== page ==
- Rationale: the patient should encouraged to participate in noncompetitive and nonthreatening physical activity. A brisk walk with a staff member best meets H.'s activity needs at this time. Activities such as basketball and touch football should be avoided because they require the patient to have physical contact with others, particularly other men. Since H. has already expressed some homosexual concerns, these activities would be threatening to him.

43) C
- Rationale: medications such as fluphenazine decanoate (Prolixin Decanoate), fluphenazine enanthate (Prolixin enanthate), and haloperidol decanoate (haldol decanoate) are long-acting psychotropic drugs that are given by depot injection every 1 to 4 weeks. These agents are especially useful for noncompliant patients because they are not given daily and their effect can be monitored when the patient receives his injection at the outpatient clinic. This arrangement also puts less stress on family members by alleviating the burden of having to monitor the patient's compliance with the medication regimen. A patient has the right to refuse medication, but this issue is not the focus of discussion at this time. Medication should never be hidden in food or drink to trick the patient into taking it. Besides destroying the patient's trust, it places the patient at risk for overmedication or undemedication because the amount administered is difficult to determine. Assuming that the patient knows he must take his medication as prescribed to avoid future hospitalizations is unrealistic; many schizophrenic patients are noncompliant and require close monitoring by family members.

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Online Nursing Practice Test/Exam about Endocrine (31-35)

Situation: Miss Eleanor is a 25 year old woman who is being treated in the endocrine clinic for adult-onset Myxedema.

31. While taking a nursing history, the nurse should expect Miss Eleanor to assess:

a) facial puffiness
b) intolerance to heat
c) exopthalmus
d) heart palpitations

32. The physician has ordered serum thyroxine (T4) concentration and serum cholesterol test. Which finding should the nurse expect?

a) decreased serum T4 and decreased serum cholesterol
b) decreased serum T4 and increased serum cholesterol
c) increased serum T4 and increased serum cholesterol
d) increased serum T4 and increased serum cholesterol

33. Which of the following manifestations does the nurse expect in a client with myxedema?
a) increased heart rate
b) edema
c) weight loss
d) intolerance to heat

34. Which of the following are most important to monitor in a client who had undergone total thyroidectomy?

a) pulse and temperature
b) serum electrolyte levels
c) weight and food intake
d) hoarseness of the voice and ability to swallow

35. Which of the following should be included when giving health teachings to a client with hyperthyroidism.

a) wear long-sleeved clothing
b) use artificial tears to the eyes as necessary
c) increase fibers in the diet
d) take medications with milk


31) A
- Hypothyroidism
is due to absence or deficiency in thyroid hormone that causes a decline in the metabolic rate. It is classified according to the time or life in which it occurs:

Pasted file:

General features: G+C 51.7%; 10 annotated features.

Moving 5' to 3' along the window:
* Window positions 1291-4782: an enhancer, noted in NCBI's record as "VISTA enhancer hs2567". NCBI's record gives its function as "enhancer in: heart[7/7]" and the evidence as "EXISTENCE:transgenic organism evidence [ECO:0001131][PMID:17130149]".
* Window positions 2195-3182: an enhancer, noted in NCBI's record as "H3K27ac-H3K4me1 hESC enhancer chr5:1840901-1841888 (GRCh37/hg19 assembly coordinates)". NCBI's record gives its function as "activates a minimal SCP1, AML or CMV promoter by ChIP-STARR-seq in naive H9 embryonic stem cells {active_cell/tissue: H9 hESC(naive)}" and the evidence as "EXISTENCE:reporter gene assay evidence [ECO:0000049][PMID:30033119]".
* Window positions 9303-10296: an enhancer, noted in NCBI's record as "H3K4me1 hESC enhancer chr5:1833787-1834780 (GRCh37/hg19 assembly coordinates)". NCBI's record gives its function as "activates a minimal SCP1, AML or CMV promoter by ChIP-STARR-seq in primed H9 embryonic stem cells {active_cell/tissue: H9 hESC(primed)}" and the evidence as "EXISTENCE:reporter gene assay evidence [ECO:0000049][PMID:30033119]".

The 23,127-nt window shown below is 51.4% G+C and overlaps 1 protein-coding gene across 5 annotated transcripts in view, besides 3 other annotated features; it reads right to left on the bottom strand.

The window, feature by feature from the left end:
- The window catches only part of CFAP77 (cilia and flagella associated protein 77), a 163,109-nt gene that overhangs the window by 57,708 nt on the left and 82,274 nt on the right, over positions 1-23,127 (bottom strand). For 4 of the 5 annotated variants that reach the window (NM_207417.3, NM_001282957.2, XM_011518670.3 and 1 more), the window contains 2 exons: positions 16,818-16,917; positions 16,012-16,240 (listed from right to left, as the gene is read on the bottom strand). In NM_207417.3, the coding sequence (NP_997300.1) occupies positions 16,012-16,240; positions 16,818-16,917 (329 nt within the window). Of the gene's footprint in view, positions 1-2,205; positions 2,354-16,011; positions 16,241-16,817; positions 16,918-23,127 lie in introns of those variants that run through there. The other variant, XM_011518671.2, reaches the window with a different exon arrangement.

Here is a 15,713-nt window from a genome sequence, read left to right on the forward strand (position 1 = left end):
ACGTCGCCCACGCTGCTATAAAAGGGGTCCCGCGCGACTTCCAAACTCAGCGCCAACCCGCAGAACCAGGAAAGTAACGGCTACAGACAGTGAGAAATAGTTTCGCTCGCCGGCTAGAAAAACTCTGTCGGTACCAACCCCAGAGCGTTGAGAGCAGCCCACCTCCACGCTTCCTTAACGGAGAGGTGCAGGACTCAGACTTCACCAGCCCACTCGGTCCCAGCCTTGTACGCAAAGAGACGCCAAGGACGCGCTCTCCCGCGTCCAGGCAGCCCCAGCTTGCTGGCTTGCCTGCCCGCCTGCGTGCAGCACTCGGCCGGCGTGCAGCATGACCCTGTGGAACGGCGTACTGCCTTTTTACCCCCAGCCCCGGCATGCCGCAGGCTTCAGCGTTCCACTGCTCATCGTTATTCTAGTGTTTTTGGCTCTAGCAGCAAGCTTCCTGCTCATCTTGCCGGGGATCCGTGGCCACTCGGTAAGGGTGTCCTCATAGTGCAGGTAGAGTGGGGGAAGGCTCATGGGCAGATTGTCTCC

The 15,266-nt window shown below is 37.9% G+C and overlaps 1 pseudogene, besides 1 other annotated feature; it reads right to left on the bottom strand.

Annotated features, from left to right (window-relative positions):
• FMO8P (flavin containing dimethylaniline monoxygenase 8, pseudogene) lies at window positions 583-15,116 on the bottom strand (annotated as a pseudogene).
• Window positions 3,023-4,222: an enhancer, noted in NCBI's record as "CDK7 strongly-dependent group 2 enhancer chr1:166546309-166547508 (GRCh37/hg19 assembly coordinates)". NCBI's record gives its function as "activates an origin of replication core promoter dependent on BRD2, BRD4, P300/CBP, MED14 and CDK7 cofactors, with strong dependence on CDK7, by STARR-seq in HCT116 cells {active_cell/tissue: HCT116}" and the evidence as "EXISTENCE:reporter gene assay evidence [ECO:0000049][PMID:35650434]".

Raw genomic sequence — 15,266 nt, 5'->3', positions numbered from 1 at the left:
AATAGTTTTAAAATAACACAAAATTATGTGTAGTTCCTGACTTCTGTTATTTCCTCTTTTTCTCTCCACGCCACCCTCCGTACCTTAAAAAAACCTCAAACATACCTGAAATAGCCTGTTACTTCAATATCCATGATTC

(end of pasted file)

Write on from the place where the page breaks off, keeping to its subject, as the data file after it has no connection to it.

• Cretinism - hypothyroidism in infants and young children
  • Hypothyroidism without myxedema - mild degree of thyroid failure in older children and adult
  • Hypothyroidism with myxedema - severe degree of thyroid failure or hypothyroidism in adults
Manifestations of hypothyroidism are associated with the slowing of the metabolic rate and include:
  • Patient's with myxedema exhibits nonpitting edema in connective tissues all over the body, including the face which appears puffy and the tongue which is enlarged. The edema is due to accumulation of mucoprotein and water retention.
  • Goiter - enlargement of the thyroid gland may or may not be present. Goiter occurs from excessive stimulation of TSH from the pituitary because of continuous deficient or lack thyroxine. Hypothyroidism caused by lack of TSH does not cause goiter.
  • Bradycardia, hypotension, dysrrhythmias, enlarged heart
  • Apathy, slow and slurred speech, lethargy
  • Decreased heat production-sensitivity to cold
  • Decreased nutrient requirements: poor appetite
  • Decreased sweat and sebaceous gland function: dry scaly skin
  • Altered protein, fat and carbohydrate metabolism: weight gain (edema) slow wound healing, decreased blood glucose, hypoalbuminemia
  • Decreased erythropoietin production: anemia
32) B
- Hypothyroidism is due to deficient thyroxine hormone so naturally serum T4 will be below normal.

Thyroxine regulates fat or lipid metabolism. Deficiency in thyroxine will result in slow metabolic activity resulting in slowing of lipid metabolism which increases serum cholesterol and triglyceride levels making the patient at risk for atherosclerosis and cardiac disorders.


1. Prevention - prevention of iodine deficiency

2. Replacement therapy throughout life
a. Drugs used:
  • Sodium L-thyroxine/levothyroxine (Synthroid, Levoid)
  • Sodium L-triidothyroxine (Cytomel, Trionine)
  • Synthetic combination of T3 and T4 (Euthroid, thyrolar)
  • Natural combination of T3 and T4 extract
b. Major Side Effects:
  • Inadequate treatment - show recurrence/persistence of signs of hypothyroidism
  • Excessive treatment - show signs of hyperthyroidism
  • Too fast increase in drug dose - angina, palpitations, tachycardia
  • Bone loss and decreased bone density
c. During initiation of therapy - patient is seen by physician every 2-4 weeks until condition is stable and then thyroid therapy is monitored annually.

3. Nursing Care:
  • Activity Intolerance - limit activity to patient's tolerance. If patient develops tachycardia or chest pain, stop activity
  • Constipation - increase fiber and fluids
  • Hypothermia - maintain comfortable environmental temperature, use blankets as necessary
  • Use frequent stimulation at dusk and nightfall - use nightlights to prevent confusion
  • maintain safe environment